Some anglers are leaving warming rivers behind, but the trout are still feeding there. To have success in summer, you just need to understand a few subtleties.
1) The Expert: John Kobald, Guide
Home Base: White River, Meeker, Colo.
Years on the Water: 23
Days Per Year on the Water: 120
In a Nutshell: Most people ignore riffles–but you shouldn’t. If the fish aren’t there, target deeper holes and undercut banks where fish find moving water and shade.
Secrets: For water temperature, 55 degrees is the magic number. We did an experiment with an on-river aquarium. When the temperature hit 55, those fish were feeding.
Lures: Gold Mepps are hard to beat. Small Rapalas in blue and silver can be productive, too. At night, you want something with more vibration, like a small Rat-L-Trap, and you can get away with heavier line.
Bait: Drift a nightcrawler with a little weight.
2) The Expert: James Spica Jr., Editor, Michigan Trout
Home Base: Central Michigan
Years on the Water: 15
Days Per Year on the Water: 100
In a Nutshell: In the daytime, browns will stay in structure and shade, but at night they’ll move to open water, attacking mice, frogs, and large baitfish.
Secrets: A strong side hookset is key; if you raise the rod, you’ll pull the lure. It’s also a good idea to bring along an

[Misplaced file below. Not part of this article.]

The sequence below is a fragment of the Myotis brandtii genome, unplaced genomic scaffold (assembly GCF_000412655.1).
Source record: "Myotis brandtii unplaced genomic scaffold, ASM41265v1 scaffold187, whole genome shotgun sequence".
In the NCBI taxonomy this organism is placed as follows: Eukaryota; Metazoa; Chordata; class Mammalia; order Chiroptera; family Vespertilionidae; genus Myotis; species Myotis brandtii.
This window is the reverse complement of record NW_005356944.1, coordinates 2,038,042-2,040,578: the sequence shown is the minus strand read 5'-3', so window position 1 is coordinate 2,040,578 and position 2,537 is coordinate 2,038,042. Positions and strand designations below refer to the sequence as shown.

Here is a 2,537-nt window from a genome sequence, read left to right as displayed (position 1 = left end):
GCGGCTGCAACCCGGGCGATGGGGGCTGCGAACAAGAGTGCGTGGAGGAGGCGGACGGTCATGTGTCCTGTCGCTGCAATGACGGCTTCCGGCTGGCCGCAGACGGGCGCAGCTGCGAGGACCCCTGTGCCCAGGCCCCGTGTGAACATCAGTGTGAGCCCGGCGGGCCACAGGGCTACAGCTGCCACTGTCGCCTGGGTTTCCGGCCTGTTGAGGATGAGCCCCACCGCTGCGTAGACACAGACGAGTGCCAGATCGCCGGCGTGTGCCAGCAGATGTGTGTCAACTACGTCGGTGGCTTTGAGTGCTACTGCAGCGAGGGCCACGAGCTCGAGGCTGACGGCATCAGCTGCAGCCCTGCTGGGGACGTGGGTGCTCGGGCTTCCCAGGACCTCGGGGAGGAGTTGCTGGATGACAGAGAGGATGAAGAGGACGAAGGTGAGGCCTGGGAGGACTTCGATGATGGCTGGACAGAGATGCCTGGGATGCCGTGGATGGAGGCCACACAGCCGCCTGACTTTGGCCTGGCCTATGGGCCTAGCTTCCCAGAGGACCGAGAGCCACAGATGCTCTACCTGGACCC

extra headlamp and lots of bug spray or a Thermacell.
Lures: Mouse and frog imitations are best–the smaller, the better. Retrieve the lure slowly and steadily. Fish won’t respond to an erratic retrieve.
Bait: Artificials only.
3) The Expert: Jared Koenigsfeld, Guide
Home Base: Heart of the Driftless Region, northern Iowa
Years on the Water: 10
Days Per Year on the Water: 100 to 150
In a Nutshell: As temperatures rise, the range that a brown trout will move to chase down a meal is cut by half. They’ll be hiding near undercut banks, sunken logs, and deep pools.
Secrets: Concentrate your efforts in the early mornings and late evenings, and use fluorocarbon line.
Lures: Go with small Rapalas in the early part of the day and switch to a Mister Twister later on.